A brand new Dolby Atmos audio mix was prepared by Giles Martin and Sam Okell at Abbey Road Studios and released as a triple vinyl album (which sounds fantastic, I bought it the day it came out) and double CD.

The UK showing was set for Wednesday 27th November.  We saw it at the Northampton Filmhouse and Alison & I turned up in our INXS t-shirts (I wore the one I got from Wembley back in 1991), having listened to the CD on the drive there.  From the opening, as the band rushes the stage to Jon Farriss’ drum beat to Michael Hutchence doing his victory salute at the end, the experience was incredible.  The film quality is superb, the image pin sharp for the stage scenes (not so clear for the helicopter shots), to the extent you can read the guitar plectrums easily and the widescreen presentation adds in a lot of detail.  The sound, also, was thunderous and that was just what it needed.
left - in 1991 with my then girlfriend Liz, who I attended the gig with and - right - at home in 2019
The whole band was on fire that night”, writes Garry Gary Beers in the liner notes.  “Michael was so good, he sang his heart out and gave every person in the crowd a night to remember for all time. He truly had that amazing ability to make the biggest shows as intimate as the pubs we grew up in musically.

We were just six blokes from Australia that treated Wembley Stadium like just another pub gig,” Tim Farriss wrote in the liner notes.  “We went in with a PA and a few lights and played our asses off. No ego ramps, no back-up singers, no props, no grand pianos, just the six of us – and the audience went nuts! That’s all we needed!

Music producer Giles Martin said of the gig that the crowd had just witnessed “one of the biggest global sensations at the height of their powers” and on the strength of this and my memories, he’s absolutely spot on.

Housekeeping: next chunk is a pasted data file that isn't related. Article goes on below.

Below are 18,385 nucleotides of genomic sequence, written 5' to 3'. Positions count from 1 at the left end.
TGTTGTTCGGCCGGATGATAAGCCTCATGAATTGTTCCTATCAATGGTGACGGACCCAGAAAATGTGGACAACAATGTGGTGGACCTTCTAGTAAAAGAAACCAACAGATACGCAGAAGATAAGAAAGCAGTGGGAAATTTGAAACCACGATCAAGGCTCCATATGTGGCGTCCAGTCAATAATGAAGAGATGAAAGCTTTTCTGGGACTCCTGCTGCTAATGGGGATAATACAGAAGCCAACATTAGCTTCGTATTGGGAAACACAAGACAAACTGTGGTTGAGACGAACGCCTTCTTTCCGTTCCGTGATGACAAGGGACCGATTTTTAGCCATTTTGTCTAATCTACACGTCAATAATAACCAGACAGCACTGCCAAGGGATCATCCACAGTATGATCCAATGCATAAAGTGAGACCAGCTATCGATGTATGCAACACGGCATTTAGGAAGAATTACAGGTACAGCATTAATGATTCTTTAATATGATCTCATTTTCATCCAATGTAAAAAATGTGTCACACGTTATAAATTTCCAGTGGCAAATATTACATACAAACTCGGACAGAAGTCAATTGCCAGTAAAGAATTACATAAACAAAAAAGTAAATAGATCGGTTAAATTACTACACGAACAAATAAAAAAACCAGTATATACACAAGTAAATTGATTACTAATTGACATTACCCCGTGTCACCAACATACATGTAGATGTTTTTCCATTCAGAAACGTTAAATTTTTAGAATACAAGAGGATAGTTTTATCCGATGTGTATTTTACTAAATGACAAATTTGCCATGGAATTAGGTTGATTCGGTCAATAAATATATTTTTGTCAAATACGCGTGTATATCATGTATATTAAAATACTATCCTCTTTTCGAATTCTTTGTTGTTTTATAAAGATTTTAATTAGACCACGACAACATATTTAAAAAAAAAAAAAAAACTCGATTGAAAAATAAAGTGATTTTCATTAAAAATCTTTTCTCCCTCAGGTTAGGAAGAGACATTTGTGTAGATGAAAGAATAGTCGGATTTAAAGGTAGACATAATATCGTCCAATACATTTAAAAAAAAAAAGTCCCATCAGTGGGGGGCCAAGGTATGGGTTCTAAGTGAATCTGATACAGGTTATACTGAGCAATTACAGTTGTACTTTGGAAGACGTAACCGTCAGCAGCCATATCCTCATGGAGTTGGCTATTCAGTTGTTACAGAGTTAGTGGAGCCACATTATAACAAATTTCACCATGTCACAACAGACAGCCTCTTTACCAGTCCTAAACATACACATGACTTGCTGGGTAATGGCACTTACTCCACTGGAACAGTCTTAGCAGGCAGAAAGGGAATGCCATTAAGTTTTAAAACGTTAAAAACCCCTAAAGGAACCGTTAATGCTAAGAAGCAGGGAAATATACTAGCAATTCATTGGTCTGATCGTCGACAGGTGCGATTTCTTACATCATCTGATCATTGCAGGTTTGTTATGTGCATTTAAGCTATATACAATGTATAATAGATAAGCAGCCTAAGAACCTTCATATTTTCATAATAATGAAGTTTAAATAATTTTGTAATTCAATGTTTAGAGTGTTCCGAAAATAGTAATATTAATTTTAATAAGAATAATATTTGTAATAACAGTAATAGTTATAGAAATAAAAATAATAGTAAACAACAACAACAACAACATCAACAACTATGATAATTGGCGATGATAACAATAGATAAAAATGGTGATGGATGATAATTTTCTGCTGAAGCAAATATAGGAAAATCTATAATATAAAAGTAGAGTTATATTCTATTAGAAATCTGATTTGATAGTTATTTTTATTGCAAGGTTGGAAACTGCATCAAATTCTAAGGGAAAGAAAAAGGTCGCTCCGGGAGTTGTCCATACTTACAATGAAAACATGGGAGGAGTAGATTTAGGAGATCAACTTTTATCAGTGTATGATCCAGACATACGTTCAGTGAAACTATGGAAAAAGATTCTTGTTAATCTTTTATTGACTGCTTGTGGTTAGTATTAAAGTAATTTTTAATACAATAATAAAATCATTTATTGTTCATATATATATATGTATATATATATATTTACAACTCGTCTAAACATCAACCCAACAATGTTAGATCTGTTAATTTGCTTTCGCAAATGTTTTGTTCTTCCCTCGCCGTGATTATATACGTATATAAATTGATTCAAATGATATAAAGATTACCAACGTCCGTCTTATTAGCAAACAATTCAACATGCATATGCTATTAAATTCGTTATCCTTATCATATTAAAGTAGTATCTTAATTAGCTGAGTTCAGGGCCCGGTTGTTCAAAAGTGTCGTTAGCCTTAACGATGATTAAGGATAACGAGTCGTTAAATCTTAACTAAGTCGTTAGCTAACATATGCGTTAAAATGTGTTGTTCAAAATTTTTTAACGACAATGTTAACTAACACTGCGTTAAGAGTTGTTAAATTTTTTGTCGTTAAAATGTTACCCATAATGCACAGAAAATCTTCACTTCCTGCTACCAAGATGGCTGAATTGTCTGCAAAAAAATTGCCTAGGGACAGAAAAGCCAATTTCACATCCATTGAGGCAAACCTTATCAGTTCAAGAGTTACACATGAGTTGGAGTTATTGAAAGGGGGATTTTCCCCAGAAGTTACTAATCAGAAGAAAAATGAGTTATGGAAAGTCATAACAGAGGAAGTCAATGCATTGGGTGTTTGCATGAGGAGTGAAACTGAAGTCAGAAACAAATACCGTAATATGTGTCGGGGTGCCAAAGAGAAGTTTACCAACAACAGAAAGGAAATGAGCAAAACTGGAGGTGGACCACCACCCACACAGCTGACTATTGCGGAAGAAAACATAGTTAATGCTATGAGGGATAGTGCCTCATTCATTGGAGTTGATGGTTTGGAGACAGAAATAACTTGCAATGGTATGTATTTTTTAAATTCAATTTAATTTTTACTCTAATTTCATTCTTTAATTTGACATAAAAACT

This is a definite Blu ray purchase.  Thanks for the memory, INXS!

Monday, 25 November 2019

Mr Stix returns...

I'm pleased to announce that my short story, Mr Stix, has now been published in standalone ebook form by PenMan Press.
When Sam Murphy's seven-year-old daughter Janey starts to suffer night terrors, he does his best to assure her that Mr Stix - a voice from the shadows who says "mean things" to her - can't hurt her.

Sam later finds the grotesque Mr Stix in the family bathroom and then his terrified wife tells him the story of her own childhood night-time fears.

I wrote Mr Stix in January 2013 at the request of Ross Warren, who asked me to contribute to his anthology For The Night Is Dark.  The brief, basically, involved being scared of the dark and I spent ages trying to come up with something, getting slightly panicked as the deadline approached.  Then, one night, I woke up to find Dude standing beside our bed and that was it - a kid, waking up and getting into the parents bed and the dad hearing/seeing something.

Whenever I wrote horror stories about fathers and children, it was usually me and Dude but since I didn’t have a firm idea of who was going to walk away from this, I made it father-daughter.  I used our house layout for the story (except the bathroom is, in reality, our study/spare room) and didn't quite know who or what Mr Stix would be until I wrote him/it.

The story was published in the anthology and seemed to go down very well, so much so that I included it in the line-up for my second collection, Things We Leave Behind.

"Went straight to Mark West's MR STIX to see what all the fuss was about. The fuss is warranted, it's a very good, creepy story. Maybe his best yet."